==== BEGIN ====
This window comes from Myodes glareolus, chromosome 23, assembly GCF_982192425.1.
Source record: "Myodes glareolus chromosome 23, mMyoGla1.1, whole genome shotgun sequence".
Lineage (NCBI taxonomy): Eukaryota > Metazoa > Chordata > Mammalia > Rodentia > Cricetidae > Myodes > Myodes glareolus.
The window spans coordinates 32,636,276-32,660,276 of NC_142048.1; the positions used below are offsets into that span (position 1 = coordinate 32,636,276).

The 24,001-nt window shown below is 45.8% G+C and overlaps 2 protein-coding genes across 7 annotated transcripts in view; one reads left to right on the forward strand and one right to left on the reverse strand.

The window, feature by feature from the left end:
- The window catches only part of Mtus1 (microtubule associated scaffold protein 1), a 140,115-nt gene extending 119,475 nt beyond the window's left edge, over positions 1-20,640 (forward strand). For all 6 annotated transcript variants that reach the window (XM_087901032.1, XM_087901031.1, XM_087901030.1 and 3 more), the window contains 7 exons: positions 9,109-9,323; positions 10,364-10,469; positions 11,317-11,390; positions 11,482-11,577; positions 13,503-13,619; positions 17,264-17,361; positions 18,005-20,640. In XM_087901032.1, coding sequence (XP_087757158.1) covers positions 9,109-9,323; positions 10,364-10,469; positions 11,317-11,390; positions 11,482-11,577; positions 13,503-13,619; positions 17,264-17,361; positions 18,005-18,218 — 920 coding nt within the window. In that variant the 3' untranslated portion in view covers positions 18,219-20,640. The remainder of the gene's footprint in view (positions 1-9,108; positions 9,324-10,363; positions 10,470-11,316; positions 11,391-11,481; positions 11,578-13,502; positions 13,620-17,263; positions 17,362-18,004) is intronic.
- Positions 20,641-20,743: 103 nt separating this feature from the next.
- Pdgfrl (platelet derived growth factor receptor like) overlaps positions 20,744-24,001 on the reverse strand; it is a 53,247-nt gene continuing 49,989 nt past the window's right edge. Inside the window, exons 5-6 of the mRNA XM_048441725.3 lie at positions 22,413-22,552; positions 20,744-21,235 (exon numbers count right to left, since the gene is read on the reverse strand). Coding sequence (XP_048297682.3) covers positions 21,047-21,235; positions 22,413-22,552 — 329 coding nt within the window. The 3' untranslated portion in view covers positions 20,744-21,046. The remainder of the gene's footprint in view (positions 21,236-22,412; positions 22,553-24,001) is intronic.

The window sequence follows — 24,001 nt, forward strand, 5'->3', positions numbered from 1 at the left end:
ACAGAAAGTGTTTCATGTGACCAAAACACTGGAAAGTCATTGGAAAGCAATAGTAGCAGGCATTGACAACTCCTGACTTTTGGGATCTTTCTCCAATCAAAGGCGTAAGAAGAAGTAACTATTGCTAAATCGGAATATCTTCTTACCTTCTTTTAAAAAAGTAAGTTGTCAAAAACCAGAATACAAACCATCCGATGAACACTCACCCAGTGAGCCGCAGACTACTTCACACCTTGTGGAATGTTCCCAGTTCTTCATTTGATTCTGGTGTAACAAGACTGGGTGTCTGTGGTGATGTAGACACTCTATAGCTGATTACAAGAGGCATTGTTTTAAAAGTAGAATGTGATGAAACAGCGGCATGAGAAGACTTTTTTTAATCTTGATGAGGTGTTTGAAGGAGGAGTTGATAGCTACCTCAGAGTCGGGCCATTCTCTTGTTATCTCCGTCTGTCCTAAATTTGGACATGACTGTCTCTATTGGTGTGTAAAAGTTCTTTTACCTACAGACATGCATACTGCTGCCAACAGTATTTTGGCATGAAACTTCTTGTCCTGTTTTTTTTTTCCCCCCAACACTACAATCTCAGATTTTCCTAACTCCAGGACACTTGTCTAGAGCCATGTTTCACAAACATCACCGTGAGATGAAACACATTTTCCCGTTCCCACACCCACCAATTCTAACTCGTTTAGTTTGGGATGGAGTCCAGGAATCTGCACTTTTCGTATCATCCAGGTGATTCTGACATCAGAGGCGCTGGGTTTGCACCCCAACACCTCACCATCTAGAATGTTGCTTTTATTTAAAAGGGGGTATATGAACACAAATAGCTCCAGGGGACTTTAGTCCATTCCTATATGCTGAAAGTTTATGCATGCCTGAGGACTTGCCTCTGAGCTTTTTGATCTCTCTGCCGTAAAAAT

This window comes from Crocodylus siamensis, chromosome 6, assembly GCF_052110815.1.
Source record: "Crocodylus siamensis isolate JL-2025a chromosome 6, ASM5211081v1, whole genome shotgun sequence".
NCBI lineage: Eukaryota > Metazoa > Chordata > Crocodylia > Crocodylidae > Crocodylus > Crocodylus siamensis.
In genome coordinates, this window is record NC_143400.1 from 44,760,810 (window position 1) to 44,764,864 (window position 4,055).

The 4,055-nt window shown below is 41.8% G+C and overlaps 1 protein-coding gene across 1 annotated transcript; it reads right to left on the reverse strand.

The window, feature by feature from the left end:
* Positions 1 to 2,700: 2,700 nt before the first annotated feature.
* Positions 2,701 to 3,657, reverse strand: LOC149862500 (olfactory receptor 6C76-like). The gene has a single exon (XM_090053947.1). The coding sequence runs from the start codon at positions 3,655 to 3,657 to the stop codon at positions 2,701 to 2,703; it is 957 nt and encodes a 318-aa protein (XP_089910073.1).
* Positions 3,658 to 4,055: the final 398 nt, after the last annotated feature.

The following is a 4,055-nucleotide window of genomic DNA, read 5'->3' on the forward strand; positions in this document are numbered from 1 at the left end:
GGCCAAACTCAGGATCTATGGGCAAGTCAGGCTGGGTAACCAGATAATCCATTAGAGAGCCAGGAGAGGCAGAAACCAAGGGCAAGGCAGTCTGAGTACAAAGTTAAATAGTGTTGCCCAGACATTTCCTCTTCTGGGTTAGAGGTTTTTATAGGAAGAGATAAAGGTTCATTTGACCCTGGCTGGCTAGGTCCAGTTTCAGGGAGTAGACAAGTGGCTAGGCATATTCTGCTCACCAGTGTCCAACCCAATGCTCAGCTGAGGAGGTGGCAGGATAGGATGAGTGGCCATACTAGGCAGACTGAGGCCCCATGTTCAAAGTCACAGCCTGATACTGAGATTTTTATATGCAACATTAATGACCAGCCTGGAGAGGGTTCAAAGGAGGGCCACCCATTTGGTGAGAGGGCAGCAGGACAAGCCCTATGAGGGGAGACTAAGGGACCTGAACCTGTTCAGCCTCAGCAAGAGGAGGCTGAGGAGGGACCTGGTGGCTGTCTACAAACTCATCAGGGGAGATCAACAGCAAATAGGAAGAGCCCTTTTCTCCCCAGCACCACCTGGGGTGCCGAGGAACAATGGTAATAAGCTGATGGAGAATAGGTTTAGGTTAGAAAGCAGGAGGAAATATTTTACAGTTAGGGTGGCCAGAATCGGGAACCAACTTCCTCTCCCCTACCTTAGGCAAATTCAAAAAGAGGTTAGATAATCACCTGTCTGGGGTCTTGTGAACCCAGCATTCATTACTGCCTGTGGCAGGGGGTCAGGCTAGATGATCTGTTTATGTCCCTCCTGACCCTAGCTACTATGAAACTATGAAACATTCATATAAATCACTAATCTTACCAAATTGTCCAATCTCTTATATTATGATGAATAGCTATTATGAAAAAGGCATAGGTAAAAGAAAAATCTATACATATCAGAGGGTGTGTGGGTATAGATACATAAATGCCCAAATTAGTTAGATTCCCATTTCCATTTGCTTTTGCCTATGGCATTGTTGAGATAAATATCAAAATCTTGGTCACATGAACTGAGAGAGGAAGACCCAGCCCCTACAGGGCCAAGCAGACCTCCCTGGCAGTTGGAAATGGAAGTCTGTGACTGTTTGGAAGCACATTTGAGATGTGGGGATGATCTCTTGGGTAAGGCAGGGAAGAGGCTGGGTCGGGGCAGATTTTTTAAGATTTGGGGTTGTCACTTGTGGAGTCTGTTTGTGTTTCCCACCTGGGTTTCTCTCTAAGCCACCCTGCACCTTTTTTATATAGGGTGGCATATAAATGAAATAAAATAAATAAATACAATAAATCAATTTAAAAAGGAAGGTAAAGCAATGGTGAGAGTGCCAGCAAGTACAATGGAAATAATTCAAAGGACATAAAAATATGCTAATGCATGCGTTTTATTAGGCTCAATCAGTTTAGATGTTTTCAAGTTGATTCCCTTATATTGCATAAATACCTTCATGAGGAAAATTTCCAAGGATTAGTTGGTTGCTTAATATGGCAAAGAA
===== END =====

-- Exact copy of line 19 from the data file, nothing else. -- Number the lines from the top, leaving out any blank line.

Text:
* Positions 2,701 to 3,657, reverse strand: LOC149862500 (olfactory receptor 6C76-like). The gene has a single exon (XM_090053947.1). The coding sequence runs from the start codon at positions 3,655 to 3,657 to the stop codon at positions 2,701 to 2,703; it is 957 nt and encodes a 318-aa protein (XP_089910073.1).